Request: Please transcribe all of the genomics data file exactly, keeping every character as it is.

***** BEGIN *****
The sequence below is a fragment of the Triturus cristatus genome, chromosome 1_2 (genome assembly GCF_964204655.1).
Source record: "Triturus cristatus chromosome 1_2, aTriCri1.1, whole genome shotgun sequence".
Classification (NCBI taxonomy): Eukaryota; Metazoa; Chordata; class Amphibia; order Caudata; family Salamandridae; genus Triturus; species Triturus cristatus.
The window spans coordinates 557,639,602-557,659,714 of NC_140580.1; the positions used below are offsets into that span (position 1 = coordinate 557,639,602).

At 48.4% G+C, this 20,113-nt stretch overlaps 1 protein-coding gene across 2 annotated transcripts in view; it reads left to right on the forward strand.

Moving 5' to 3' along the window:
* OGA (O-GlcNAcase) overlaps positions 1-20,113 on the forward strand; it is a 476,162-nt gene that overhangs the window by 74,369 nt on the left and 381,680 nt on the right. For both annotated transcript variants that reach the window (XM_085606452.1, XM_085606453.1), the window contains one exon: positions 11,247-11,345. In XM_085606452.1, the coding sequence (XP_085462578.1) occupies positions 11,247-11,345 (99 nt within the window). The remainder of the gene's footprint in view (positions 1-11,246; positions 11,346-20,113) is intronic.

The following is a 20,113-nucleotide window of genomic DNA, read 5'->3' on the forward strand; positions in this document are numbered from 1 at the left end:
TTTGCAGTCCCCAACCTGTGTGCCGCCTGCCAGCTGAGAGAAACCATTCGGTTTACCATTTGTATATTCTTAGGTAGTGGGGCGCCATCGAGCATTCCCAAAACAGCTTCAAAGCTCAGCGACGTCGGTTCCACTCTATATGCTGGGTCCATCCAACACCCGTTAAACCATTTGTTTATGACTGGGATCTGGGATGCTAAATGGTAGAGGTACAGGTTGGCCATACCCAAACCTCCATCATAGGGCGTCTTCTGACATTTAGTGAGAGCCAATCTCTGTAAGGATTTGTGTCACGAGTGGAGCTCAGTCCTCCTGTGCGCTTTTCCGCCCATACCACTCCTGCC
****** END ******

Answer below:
The sequence below is a fragment of the Triturus cristatus genome, chromosome 1_2 (genome assembly GCF_964204655.1).
Source record: "Triturus cristatus chromosome 1_2, aTriCri1.1, whole genome shotgun sequence".
Classification (NCBI taxonomy): Eukaryota; Metazoa; Chordata; class Amphibia; order Caudata; family Salamandridae; genus Triturus; species Triturus cristatus.
The window spans coordinates 557,639,602-557,659,714 of NC_140580.1; the positions used below are offsets into that span (position 1 = coordinate 557,639,602).

At 48.4% G+C, this 20,113-nt stretch overlaps 1 protein-coding gene across 2 annotated transcripts in view; it reads left to right on the forward strand.

Moving 5' to 3' along the window:
* OGA (O-GlcNAcase) overlaps positions 1-20,113 on the forward strand; it is a 476,162-nt gene that overhangs the window by 74,369 nt on the left and 381,680 nt on the right. For both annotated transcript variants that reach the window (XM_085606452.1, XM_085606453.1), the window contains one exon: positions 11,247-11,345. In XM_085606452.1, the coding sequence (XP_085462578.1) occupies positions 11,247-11,345 (99 nt within the window). The remainder of the gene's footprint in view (positions 1-11,246; positions 11,346-20,113) is intronic.

The following is a 20,113-nucleotide window of genomic DNA, read 5'->3' on the forward strand; positions in this document are numbered from 1 at the left end:
TTTGCAGTCCCCAACCTGTGTGCCGCCTGCCAGCTGAGAGAAACCATTCGGTTTACCATTTGTATATTCTTAGGTAGTGGGGCGCCATCGAGCATTCCCAAAACAGCTTCAAAGCTCAGCGACGTCGGTTCCACTCTATATGCTGGGTCCATCCAACACCCGTTAAACCATTTGTTTATGACTGGGATCTGGGATGCTAAATGGTAGAGGTACAGGTTGGCCATACCCAAACCTCCATCATAGGGCGTCTTCTGACATTTAGTGAGAGCCAATCTCTGTAAGGATTTGTGTCACGAGTGGAGCTCAGTCCTCCTGTGCGCTTTTCCGCCCATACCACTCCTGCC